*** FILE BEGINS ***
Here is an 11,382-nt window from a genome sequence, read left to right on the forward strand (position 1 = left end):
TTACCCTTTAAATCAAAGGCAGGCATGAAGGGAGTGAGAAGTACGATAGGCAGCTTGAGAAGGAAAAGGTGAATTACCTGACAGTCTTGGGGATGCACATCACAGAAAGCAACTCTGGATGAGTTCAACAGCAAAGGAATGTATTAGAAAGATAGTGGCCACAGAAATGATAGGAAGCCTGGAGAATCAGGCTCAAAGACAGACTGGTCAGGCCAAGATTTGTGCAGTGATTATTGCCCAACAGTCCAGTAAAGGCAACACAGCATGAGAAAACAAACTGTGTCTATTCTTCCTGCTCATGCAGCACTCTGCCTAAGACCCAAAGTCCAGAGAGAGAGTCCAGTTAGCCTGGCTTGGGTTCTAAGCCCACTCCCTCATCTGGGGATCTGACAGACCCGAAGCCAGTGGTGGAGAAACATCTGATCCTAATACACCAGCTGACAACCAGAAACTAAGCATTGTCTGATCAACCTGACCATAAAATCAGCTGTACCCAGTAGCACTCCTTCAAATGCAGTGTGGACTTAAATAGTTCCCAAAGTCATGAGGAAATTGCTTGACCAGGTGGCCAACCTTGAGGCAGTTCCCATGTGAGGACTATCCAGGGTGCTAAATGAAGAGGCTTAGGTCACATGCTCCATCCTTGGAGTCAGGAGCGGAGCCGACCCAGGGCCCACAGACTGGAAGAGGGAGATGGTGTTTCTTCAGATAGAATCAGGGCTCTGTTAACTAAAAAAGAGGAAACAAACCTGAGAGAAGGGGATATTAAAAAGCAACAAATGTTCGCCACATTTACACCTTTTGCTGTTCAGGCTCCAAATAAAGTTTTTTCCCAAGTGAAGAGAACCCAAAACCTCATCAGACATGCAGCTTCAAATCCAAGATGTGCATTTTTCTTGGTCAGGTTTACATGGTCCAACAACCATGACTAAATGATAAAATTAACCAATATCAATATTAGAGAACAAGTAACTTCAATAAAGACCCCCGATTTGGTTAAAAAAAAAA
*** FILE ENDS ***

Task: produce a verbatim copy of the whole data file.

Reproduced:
Here is an 11,382-nt window from a genome sequence, read left to right on the forward strand (position 1 = left end):
TTACCCTTTAAATCAAAGGCAGGCATGAAGGGAGTGAGAAGTACGATAGGCAGCTTGAGAAGGAAAAGGTGAATTACCTGACAGTCTTGGGGATGCACATCACAGAAAGCAACTCTGGATGAGTTCAACAGCAAAGGAATGTATTAGAAAGATAGTGGCCACAGAAATGATAGGAAGCCTGGAGAATCAGGCTCAAAGACAGACTGGTCAGGCCAAGATTTGTGCAGTGATTATTGCCCAACAGTCCAGTAAAGGCAACACAGCATGAGAAAACAAACTGTGTCTATTCTTCCTGCTCATGCAGCACTCTGCCTAAGACCCAAAGTCCAGAGAGAGAGTCCAGTTAGCCTGGCTTGGGTTCTAAGCCCACTCCCTCATCTGGGGATCTGACAGACCCGAAGCCAGTGGTGGAGAAACATCTGATCCTAATACACCAGCTGACAACCAGAAACTAAGCATTGTCTGATCAACCTGACCATAAAATCAGCTGTACCCAGTAGCACTCCTTCAAATGCAGTGTGGACTTAAATAGTTCCCAAAGTCATGAGGAAATTGCTTGACCAGGTGGCCAACCTTGAGGCAGTTCCCATGTGAGGACTATCCAGGGTGCTAAATGAAGAGGCTTAGGTCACATGCTCCATCCTTGGAGTCAGGAGCGGAGCCGACCCAGGGCCCACAGACTGGAAGAGGGAGATGGTGTTTCTTCAGATAGAATCAGGGCTCTGTTAACTAAAAAAGAGGAAACAAACCTGAGAGAAGGGGATATTAAAAAGCAACAAATGTTCGCCACATTTACACCTTTTGCTGTTCAGGCTCCAAATAAAGTTTTTTCCCAAGTGAAGAGAACCCAAAACCTCATCAGACATGCAGCTTCAAATCCAAGATGTGCATTTTTCTTGGTCAGGTTTACATGGTCCAACAACCATGACTAAATGATAAAATTAACCAATATCAATATTAGAGAACAAGTAACTTCAATAAAGACCCCCGATTTGGTTAAAAAAAAAA